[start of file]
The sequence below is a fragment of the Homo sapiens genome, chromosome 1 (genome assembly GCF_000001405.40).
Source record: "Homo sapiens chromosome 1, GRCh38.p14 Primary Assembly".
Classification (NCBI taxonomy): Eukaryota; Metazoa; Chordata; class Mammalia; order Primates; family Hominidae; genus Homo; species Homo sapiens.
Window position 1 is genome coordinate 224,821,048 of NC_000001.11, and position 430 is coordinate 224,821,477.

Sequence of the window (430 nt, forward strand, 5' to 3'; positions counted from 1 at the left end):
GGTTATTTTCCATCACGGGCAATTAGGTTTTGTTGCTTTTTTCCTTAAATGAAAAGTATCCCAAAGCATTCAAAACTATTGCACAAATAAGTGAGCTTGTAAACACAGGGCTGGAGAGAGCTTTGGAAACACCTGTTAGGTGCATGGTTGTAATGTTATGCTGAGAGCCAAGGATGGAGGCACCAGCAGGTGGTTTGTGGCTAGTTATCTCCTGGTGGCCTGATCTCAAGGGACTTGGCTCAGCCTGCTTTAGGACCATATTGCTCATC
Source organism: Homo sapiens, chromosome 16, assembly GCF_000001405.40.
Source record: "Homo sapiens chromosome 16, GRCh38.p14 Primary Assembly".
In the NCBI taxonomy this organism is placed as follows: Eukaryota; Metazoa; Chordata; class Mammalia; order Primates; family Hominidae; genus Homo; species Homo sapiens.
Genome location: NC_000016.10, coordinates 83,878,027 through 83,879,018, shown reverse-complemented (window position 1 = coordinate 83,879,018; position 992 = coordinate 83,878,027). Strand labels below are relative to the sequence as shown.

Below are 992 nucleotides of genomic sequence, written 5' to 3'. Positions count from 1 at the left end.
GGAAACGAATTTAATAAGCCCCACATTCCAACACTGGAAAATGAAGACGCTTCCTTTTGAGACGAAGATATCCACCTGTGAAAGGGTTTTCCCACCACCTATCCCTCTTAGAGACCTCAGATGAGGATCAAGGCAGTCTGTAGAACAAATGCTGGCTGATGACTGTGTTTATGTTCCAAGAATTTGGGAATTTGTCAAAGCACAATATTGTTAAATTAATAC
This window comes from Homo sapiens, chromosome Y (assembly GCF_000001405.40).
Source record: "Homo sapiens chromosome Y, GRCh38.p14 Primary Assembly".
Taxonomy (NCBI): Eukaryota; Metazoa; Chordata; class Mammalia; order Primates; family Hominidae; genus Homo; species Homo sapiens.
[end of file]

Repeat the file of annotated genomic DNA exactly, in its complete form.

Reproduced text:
The sequence below is a fragment of the Homo sapiens genome, chromosome 1 (genome assembly GCF_000001405.40).
Source record: "Homo sapiens chromosome 1, GRCh38.p14 Primary Assembly".
Classification (NCBI taxonomy): Eukaryota; Metazoa; Chordata; class Mammalia; order Primates; family Hominidae; genus Homo; species Homo sapiens.
Window position 1 is genome coordinate 224,821,048 of NC_000001.11, and position 430 is coordinate 224,821,477.

Sequence of the window (430 nt, forward strand, 5' to 3'; positions counted from 1 at the left end):
GGTTATTTTCCATCACGGGCAATTAGGTTTTGTTGCTTTTTTCCTTAAATGAAAAGTATCCCAAAGCATTCAAAACTATTGCACAAATAAGTGAGCTTGTAAACACAGGGCTGGAGAGAGCTTTGGAAACACCTGTTAGGTGCATGGTTGTAATGTTATGCTGAGAGCCAAGGATGGAGGCACCAGCAGGTGGTTTGTGGCTAGTTATCTCCTGGTGGCCTGATCTCAAGGGACTTGGCTCAGCCTGCTTTAGGACCATATTGCTCATC
Source organism: Homo sapiens, chromosome 16, assembly GCF_000001405.40.
Source record: "Homo sapiens chromosome 16, GRCh38.p14 Primary Assembly".
In the NCBI taxonomy this organism is placed as follows: Eukaryota; Metazoa; Chordata; class Mammalia; order Primates; family Hominidae; genus Homo; species Homo sapiens.
Genome location: NC_000016.10, coordinates 83,878,027 through 83,879,018, shown reverse-complemented (window position 1 = coordinate 83,879,018; position 992 = coordinate 83,878,027). Strand labels below are relative to the sequence as shown.

Below are 992 nucleotides of genomic sequence, written 5' to 3'. Positions count from 1 at the left end.
GGAAACGAATTTAATAAGCCCCACATTCCAACACTGGAAAATGAAGACGCTTCCTTTTGAGACGAAGATATCCACCTGTGAAAGGGTTTTCCCACCACCTATCCCTCTTAGAGACCTCAGATGAGGATCAAGGCAGTCTGTAGAACAAATGCTGGCTGATGACTGTGTTTATGTTCCAAGAATTTGGGAATTTGTCAAAGCACAATATTGTTAAATTAATAC
This window comes from Homo sapiens, chromosome Y (assembly GCF_000001405.40).
Source record: "Homo sapiens chromosome Y, GRCh38.p14 Primary Assembly".
Taxonomy (NCBI): Eukaryota; Metazoa; Chordata; class Mammalia; order Primates; family Hominidae; genus Homo; species Homo sapiens.